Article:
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Tough means test locks low-income earners out of Legal Aid

AN INCREASING number of people in NSW are being shut out of the justice system because they are refused legal aid and are too poor to pay for a lawyer.

New figures obtained by the Herald reveal there has been a 41 per cent rise in the number of people refused help from Legal Aid NSW because they earn more than the income test threshold of $318 a week.

Most people who apply for legal help - 85 per cent - are on Centrelink benefits.

An internal report by Legal Aid prepared for the Attorney-General, Greg Smith, says legal aid has become ''welfarised''.

The report says a high level of unmet demand for legal aid has led to a big ''justice gap'' that has left socially and economically disadvantaged people unable to access the courts.

The report says that in 2011-12, 16 per cent, or 1987 applications for legal aid, were refused, a rise of of 41 per cent over the previous year. The briefing note for the Attorney-General, obtained by the Herald, says ''the working poor and low middle-income earners are unable to access legal aid and also not able to afford the cost of litigation themselves''.

''Many people falling into this justice gap have become self-represented litigants.''

The number of people charged who appear in the Local Court without legal representation rose from 37.2 per cent in 2008 to 40.3 per cent in 2010. More than a third of family law matters involve at least one party without any legal representation.

The report says the increasing numbers of self-represented litigants had ''cost implications'' for the justice system.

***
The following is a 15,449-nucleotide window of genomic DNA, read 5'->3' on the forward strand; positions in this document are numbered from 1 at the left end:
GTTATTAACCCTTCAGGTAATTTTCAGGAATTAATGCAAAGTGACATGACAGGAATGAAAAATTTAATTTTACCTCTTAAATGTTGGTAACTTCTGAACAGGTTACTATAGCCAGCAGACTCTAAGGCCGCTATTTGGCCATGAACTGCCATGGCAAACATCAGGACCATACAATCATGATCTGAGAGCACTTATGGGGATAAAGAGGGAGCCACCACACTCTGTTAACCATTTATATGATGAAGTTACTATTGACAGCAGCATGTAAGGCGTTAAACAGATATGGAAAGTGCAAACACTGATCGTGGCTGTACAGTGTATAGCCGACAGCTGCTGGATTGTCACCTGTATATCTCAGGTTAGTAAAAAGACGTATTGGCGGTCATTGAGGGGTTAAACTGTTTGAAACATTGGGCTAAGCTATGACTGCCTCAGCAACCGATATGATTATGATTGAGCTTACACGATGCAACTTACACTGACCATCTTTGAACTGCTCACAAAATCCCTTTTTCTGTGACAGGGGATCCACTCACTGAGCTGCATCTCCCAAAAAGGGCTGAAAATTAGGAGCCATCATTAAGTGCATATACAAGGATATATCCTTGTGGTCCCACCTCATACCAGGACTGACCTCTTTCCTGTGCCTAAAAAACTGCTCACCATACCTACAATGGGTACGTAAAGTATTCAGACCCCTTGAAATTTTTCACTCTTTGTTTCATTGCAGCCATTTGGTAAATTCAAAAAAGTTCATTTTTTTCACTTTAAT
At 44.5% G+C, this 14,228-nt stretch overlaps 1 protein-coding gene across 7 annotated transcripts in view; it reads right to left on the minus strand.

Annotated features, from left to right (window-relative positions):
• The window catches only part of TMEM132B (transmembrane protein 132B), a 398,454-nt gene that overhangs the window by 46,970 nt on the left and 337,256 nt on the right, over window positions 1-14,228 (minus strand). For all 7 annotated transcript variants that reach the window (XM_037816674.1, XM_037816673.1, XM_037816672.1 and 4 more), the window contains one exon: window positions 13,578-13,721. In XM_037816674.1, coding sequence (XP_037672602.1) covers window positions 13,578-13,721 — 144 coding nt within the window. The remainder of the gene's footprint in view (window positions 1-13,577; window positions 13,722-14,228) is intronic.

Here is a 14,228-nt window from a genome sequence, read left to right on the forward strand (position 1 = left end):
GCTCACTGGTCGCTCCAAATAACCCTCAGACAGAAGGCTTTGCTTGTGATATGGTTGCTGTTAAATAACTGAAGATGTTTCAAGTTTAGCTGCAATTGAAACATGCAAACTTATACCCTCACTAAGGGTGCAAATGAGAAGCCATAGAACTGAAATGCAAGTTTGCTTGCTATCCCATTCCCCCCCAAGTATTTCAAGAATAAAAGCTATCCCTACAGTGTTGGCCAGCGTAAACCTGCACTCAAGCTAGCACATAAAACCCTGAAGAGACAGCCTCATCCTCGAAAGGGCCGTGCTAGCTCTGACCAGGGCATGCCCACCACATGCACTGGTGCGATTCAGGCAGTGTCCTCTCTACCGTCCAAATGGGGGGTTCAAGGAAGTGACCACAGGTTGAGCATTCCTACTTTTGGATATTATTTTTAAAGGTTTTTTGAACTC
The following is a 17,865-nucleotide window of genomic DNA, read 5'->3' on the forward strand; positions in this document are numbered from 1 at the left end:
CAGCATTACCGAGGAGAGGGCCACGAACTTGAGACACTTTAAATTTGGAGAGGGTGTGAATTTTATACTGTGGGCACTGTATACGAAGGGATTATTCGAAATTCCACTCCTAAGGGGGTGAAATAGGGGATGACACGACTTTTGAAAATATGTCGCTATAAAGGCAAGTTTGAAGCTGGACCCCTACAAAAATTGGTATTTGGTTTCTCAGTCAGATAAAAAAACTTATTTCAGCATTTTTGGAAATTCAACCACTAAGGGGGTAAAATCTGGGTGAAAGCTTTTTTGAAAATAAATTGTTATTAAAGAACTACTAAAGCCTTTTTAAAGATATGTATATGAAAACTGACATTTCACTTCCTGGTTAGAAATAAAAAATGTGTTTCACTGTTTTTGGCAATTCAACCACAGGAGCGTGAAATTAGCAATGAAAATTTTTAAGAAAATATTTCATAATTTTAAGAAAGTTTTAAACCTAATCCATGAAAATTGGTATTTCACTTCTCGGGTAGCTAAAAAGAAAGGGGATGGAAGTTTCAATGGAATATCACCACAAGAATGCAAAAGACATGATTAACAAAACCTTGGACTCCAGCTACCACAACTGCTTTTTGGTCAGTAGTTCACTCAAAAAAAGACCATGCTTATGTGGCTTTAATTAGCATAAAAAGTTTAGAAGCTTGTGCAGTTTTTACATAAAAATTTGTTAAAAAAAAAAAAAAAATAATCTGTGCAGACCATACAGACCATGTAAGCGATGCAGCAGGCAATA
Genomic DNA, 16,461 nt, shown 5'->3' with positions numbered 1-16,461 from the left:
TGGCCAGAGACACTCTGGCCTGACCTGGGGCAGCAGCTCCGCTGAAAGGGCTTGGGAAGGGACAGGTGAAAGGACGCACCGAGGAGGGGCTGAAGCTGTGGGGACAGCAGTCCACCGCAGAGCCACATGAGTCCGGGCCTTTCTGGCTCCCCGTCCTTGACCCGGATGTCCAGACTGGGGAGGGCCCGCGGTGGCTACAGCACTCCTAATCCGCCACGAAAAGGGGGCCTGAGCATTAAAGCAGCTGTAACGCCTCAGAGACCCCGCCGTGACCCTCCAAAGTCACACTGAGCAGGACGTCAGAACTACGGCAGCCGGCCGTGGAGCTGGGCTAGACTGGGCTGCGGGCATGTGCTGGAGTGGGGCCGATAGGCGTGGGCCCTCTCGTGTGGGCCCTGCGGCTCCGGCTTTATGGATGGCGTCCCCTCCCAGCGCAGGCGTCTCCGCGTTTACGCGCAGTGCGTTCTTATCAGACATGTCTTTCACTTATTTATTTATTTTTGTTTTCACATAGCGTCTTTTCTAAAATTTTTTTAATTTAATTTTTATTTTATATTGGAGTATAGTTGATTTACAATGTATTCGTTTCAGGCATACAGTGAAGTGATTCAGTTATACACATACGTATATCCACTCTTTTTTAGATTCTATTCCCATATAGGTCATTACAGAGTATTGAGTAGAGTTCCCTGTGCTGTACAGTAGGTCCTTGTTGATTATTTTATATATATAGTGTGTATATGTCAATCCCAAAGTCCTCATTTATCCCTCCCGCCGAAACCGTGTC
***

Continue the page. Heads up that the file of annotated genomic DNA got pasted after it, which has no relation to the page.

''Importantly, as access to the legal system decreases, there is also a loss of confidence in the justice system and the rule of law,'' the Legal Aid report says.

Mr Smith said the problem needed government attention. ''This situation is concerning as access to the justice system is vital, yet it is becoming out of reach for an increasing number of people,'' he said. ''I will be investigating ways in which the government may be able to better manage the use of taxpayers' money going to Legal Aid.''

Legal Aid says it has stepped up advice and minor assistance to people to manage increasing demand. Provision of these services is not means-tested unlike the provision of legal aid.

Demand for services for people with credit and debt issues has continued to rise. ''In the last half of 2011, Legal Aid NSW provided an average of 405 services and more than 50 grants of legal aid each month,'' the report says.

The chief executive officer of Legal Aid NSW, Bill Grant, said the means test for aid was set ''extremely low'' to ensure only the most disadvantaged could obtain help. ''Accordingly, there is a high level of unmet demand in the community, which Legal Aid NSW tries to meet through the provision of legal information, advice and minor assistance services to the community,'' he said.

Source Sydney Morning Herald www.smh.com.au
Anna Patty
June 23, 2012
Edited

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